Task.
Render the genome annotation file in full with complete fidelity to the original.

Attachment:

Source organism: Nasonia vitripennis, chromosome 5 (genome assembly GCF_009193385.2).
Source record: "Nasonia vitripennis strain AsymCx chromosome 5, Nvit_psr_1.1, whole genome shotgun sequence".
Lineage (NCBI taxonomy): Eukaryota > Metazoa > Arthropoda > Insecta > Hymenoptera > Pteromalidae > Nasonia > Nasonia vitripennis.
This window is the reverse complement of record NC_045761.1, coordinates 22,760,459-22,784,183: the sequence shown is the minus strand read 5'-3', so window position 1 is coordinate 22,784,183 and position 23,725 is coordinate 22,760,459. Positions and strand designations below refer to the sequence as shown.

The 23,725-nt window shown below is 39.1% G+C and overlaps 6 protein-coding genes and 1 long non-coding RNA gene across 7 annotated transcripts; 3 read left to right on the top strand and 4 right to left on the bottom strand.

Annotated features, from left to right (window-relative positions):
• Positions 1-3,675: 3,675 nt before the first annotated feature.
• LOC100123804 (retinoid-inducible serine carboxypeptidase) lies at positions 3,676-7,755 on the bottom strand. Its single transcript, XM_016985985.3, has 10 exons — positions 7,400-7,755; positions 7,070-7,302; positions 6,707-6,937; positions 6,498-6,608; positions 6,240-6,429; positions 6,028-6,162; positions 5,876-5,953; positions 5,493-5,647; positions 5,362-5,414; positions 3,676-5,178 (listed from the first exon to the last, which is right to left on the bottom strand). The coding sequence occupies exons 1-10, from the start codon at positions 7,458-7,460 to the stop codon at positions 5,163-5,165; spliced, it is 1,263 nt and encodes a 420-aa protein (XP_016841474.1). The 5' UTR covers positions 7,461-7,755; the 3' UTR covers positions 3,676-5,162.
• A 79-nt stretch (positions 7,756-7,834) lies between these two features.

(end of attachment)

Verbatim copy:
Source organism: Nasonia vitripennis, chromosome 5 (genome assembly GCF_009193385.2).
Source record: "Nasonia vitripennis strain AsymCx chromosome 5, Nvit_psr_1.1, whole genome shotgun sequence".
Lineage (NCBI taxonomy): Eukaryota > Metazoa > Arthropoda > Insecta > Hymenoptera > Pteromalidae > Nasonia > Nasonia vitripennis.
This window is the reverse complement of record NC_045761.1, coordinates 22,760,459-22,784,183: the sequence shown is the minus strand read 5'-3', so window position 1 is coordinate 22,784,183 and position 23,725 is coordinate 22,760,459. Positions and strand designations below refer to the sequence as shown.

The 23,725-nt window shown below is 39.1% G+C and overlaps 6 protein-coding genes and 1 long non-coding RNA gene across 7 annotated transcripts; 3 read left to right on the top strand and 4 right to left on the bottom strand.

Annotated features, from left to right (window-relative positions):
• Positions 1-3,675: 3,675 nt before the first annotated feature.
• LOC100123804 (retinoid-inducible serine carboxypeptidase) lies at positions 3,676-7,755 on the bottom strand. Its single transcript, XM_016985985.3, has 10 exons — positions 7,400-7,755; positions 7,070-7,302; positions 6,707-6,937; positions 6,498-6,608; positions 6,240-6,429; positions 6,028-6,162; positions 5,876-5,953; positions 5,493-5,647; positions 5,362-5,414; positions 3,676-5,178 (listed from the first exon to the last, which is right to left on the bottom strand). The coding sequence occupies exons 1-10, from the start codon at positions 7,458-7,460 to the stop codon at positions 5,163-5,165; spliced, it is 1,263 nt and encodes a 420-aa protein (XP_016841474.1). The 5' UTR covers positions 7,461-7,755; the 3' UTR covers positions 3,676-5,162.
• A 79-nt stretch (positions 7,756-7,834) lies between these two features.